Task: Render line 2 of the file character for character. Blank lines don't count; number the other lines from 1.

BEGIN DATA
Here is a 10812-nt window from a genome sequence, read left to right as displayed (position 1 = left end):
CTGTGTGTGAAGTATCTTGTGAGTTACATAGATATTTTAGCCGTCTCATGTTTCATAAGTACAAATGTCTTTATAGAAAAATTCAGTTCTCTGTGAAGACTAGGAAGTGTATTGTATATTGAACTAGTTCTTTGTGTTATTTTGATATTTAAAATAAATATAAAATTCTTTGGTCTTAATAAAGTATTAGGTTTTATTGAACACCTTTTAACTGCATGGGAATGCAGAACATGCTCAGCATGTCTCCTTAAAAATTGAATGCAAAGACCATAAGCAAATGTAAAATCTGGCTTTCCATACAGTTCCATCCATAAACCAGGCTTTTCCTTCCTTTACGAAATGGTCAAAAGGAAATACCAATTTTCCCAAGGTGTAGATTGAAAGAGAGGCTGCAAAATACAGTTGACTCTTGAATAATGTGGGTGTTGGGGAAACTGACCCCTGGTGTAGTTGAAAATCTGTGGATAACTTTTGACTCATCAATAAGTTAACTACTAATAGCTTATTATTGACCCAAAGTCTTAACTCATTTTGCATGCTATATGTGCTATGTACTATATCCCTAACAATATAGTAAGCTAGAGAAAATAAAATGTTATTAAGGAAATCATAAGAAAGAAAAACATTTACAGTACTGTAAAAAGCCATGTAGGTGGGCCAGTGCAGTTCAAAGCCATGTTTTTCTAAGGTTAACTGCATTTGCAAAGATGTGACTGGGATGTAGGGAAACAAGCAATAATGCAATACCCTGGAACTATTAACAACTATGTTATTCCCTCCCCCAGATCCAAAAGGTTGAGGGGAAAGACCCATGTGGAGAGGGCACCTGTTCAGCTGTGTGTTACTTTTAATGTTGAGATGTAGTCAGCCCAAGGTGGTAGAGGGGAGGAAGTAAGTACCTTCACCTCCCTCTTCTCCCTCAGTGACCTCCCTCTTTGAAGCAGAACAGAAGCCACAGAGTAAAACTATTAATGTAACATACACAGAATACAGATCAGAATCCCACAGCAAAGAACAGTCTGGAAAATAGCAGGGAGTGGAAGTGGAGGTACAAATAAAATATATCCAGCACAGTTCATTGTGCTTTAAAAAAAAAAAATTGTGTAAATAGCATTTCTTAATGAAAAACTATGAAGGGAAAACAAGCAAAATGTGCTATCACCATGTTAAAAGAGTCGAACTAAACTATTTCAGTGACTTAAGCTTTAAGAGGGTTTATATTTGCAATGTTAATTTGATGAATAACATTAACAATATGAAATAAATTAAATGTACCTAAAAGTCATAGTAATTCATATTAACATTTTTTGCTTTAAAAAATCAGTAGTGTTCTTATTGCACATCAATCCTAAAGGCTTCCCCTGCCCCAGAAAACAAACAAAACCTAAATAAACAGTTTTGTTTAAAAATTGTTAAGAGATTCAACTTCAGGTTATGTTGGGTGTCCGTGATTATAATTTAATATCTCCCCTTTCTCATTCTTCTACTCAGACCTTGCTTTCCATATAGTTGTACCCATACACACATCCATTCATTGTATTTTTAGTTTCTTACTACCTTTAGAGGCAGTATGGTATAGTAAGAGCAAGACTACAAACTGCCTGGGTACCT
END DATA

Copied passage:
CTGTGTGTGAAGTATCTTGTGAGTTACATAGATATTTTAGCCGTCTCATGTTTCATAAGTACAAATGTCTTTATAGAAAAATTCAGTTCTCTGTGAAGACTAGGAAGTGTATTGTATATTGAACTAGTTCTTTGTGTTATTTTGATATTTAAAATAAATATAAAATTCTTTGGTCTTAATAAAGTATTAGGTTTTATTGAACACCTTTTAACTGCATGGGAATGCAGAACATGCTCAGCATGTCTCCTTAAAAATTGAATGCAAAGACCATAAGCAAATGTAAAATCTGGCTTTCCATACAGTTCCATCCATAAACCAGGCTTTTCCTTCCTTTACGAAATGGTCAAAAGGAAATACCAATTTTCCCAAGGTGTAGATTGAAAGAGAGGCTGCAAAATACAGTTGACTCTTGAATAATGTGGGTGTTGGGGAAACTGACCCCTGGTGTAGTTGAAAATCTGTGGATAACTTTTGACTCATCAATAAGTTAACTACTAATAGCTTATTATTGACCCAAAGTCTTAACTCATTTTGCATGCTATATGTGCTATGTACTATATCCCTAACAATATAGTAAGCTAGAGAAAATAAAATGTTATTAAGGAAATCATAAGAAAGAAAAACATTTACAGTACTGTAAAAAGCCATGTAGGTGGGCCAGTGCAGTTCAAAGCCATGTTTTTCTAAGGTTAACTGCATTTGCAAAGATGTGACTGGGATGTAGGGAAACAAGCAATAATGCAATACCCTGGAACTATTAACAACTATGTTATTCCCTCCCCCAGATCCAAAAGGTTGAGGGGAAAGACCCATGTGGAGAGGGCACCTGTTCAGCTGTGTGTTACTTTTAATGTTGAGATGTAGTCAGCCCAAGGTGGTAGAGGGGAGGAAGTAAGTACCTTCACCTCCCTCTTCTCCCTCAGTGACCTCCCTCTTTGAAGCAGAACAGAAGCCACAGAGTAAAACTATTAATGTAACATACACAGAATACAGATCAGAATCCCACAGCAAAGAACAGTCTGGAAAATAGCAGGGAGTGGAAGTGGAGGTACAAATAAAATATATCCAGCACAGTTCATTGTGCTTTAAAAAAAAAAAATTGTGTAAATAGCATTTCTTAATGAAAAACTATGAAGGGAAAACAAGCAAAATGTGCTATCACCATGTTAAAAGAGTCGAACTAAACTATTTCAGTGACTTAAGCTTTAAGAGGGTTTATATTTGCAATGTTAATTTGATGAATAACATTAACAATATGAAATAAATTAAATGTACCTAAAAGTCATAGTAATTCATATTAACATTTTTTGCTTTAAAAAATCAGTAGTGTTCTTATTGCACATCAATCCTAAAGGCTTCCCCTGCCCCAGAAAACAAACAAAACCTAAATAAACAGTTTTGTTTAAAAATTGTTAAGAGATTCAACTTCAGGTTATGTTGGGTGTCCGTGATTATAATTTAATATCTCCCCTTTCTCATTCTTCTACTCAGACCTTGCTTTCCATATAGTTGTACCCATACACACATCCATTCATTGTATTTTTAGTTTCTTACTACCTTTAGAGGCAGTATGGTATAGTAAGAGCAAGACTACAAACTGCCTGGGTACCT